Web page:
The True Meaning of the Lord of Heaven

These excerpts are from the Translator’s and Hu Kuo-chen’s S.J. Introduction to The True Meaning of the Lord of Heaven by Matteo Ricci S.J. and Douglas Lancashire’s translation of Ricci’s text. Institute of Jesuit Sources. St. Louis 1985

The Life of Matteo Ricci

Established in 1534 and given formal recognition by Pope Paul III in 1540, the Society of Jesus declared its aims to be "to strive especially for the defense and propagation of the faith and for the progress of souls in Christian life and doctrine" and also "to go…to whatsoever provinces they [the popes] may choose to send us…"

Francis Xavier (1506-1552), one of the founding members of the Society, made his way to Japan….Noticing…"that whenever the Japanese were hard pressed in argument, they always had recourse to the authority of the Chinese…" Xavier determined to carry the message of Christianity to China…. Forbidden as a foreigner to enter China, however, Xavier landed on Shangchuan Island. There…he died of a fever on 3 December 1552.

On 16 October of the same year Matteo Ricci was born in Macerata, Italy…. It was not until 1583, however, that Ricci and Ruggieri were able to take up residence in China…. In 1603 The True Meaning of the Lord of Heaven was finally published. Ricci died on 11 May 1610. He was buried in land on the outskirts of Peking….

Shang-ti, and used the Chinese classics to prove that some of the basic religious concepts of Catholicism were already to be found in the China of ancient times. The work thus provided Christian thought with an entrance into Chinese culture.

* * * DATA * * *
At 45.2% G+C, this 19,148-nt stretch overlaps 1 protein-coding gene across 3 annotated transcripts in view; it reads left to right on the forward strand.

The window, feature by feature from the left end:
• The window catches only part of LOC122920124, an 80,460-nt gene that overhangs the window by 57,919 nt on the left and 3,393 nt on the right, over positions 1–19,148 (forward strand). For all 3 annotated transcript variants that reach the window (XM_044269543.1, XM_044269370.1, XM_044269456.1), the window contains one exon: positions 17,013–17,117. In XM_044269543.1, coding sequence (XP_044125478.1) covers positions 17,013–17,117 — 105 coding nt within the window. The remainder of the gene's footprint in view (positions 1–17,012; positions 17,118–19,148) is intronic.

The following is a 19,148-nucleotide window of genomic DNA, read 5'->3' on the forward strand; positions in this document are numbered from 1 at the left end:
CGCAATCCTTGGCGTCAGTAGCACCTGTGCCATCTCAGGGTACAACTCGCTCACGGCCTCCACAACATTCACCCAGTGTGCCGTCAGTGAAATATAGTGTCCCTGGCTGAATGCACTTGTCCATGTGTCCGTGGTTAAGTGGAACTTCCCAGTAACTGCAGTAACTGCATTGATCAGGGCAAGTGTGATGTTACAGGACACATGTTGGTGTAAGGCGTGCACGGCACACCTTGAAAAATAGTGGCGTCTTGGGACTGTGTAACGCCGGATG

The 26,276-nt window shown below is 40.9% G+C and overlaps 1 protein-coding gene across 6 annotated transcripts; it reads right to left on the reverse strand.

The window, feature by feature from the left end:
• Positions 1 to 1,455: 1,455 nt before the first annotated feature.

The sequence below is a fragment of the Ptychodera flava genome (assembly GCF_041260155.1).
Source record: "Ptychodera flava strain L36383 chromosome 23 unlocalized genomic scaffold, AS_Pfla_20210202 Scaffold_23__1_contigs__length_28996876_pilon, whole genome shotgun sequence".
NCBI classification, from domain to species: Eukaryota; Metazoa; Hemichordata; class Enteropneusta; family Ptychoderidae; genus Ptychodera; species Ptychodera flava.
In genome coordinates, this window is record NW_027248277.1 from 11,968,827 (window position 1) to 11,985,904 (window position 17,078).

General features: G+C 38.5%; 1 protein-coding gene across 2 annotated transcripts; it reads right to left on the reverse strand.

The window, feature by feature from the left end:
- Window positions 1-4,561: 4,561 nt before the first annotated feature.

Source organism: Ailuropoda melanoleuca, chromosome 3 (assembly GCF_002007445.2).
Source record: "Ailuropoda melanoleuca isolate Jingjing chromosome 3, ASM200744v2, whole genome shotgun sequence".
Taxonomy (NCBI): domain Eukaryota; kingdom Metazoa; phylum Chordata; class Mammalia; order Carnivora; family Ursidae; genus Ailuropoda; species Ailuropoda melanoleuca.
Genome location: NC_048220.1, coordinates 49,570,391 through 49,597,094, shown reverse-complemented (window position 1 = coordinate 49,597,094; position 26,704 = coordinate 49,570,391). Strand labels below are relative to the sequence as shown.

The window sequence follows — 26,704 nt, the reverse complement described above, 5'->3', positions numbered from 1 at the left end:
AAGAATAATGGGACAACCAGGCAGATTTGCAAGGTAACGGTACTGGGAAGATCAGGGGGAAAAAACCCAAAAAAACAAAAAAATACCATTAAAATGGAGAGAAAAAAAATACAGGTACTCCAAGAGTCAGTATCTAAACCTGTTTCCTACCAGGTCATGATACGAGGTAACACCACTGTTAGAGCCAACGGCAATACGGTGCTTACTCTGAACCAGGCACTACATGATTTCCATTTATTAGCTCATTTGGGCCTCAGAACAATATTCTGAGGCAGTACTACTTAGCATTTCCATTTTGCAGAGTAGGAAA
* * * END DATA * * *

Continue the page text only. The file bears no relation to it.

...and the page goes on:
Many of the Jesuit missionaries who came to China after Ricci shared his point of view and continued along the same path. Typical examples were Giulio Aleni at the end of the Ming dynasty and Francois Noel and Alexandre de la Charme during the Ch'ing dynasty. Their writings drew even more on the rites and classics of ancient China in an attempt to prove that the scholars of ancient China had faith in God. With ever greater clarity they discussed the principle, still only partly explored in Ricci's dialogue, that Catholicism could augment Confucianism.

In a work entitled T’ien-hsue ch’uan-kai,(A Summary of Teaching about God), written by Li Tsu-po, a Chinese Christian who lived at the beginning of the Ch'ing dynasty, the author raised the following question: "Why is there agreement between the Confucianism of ancient times and the basic religious ideas of Christianity?" Answering his own question he said: "They both find their origins in mankind as a single family, for both the Chinese and the Jews had the same first ancestors." With this pronouncement a further theoretical view was provided to bolster the opinion that Catholicism was in a position to make up what was lacking in Confucianism.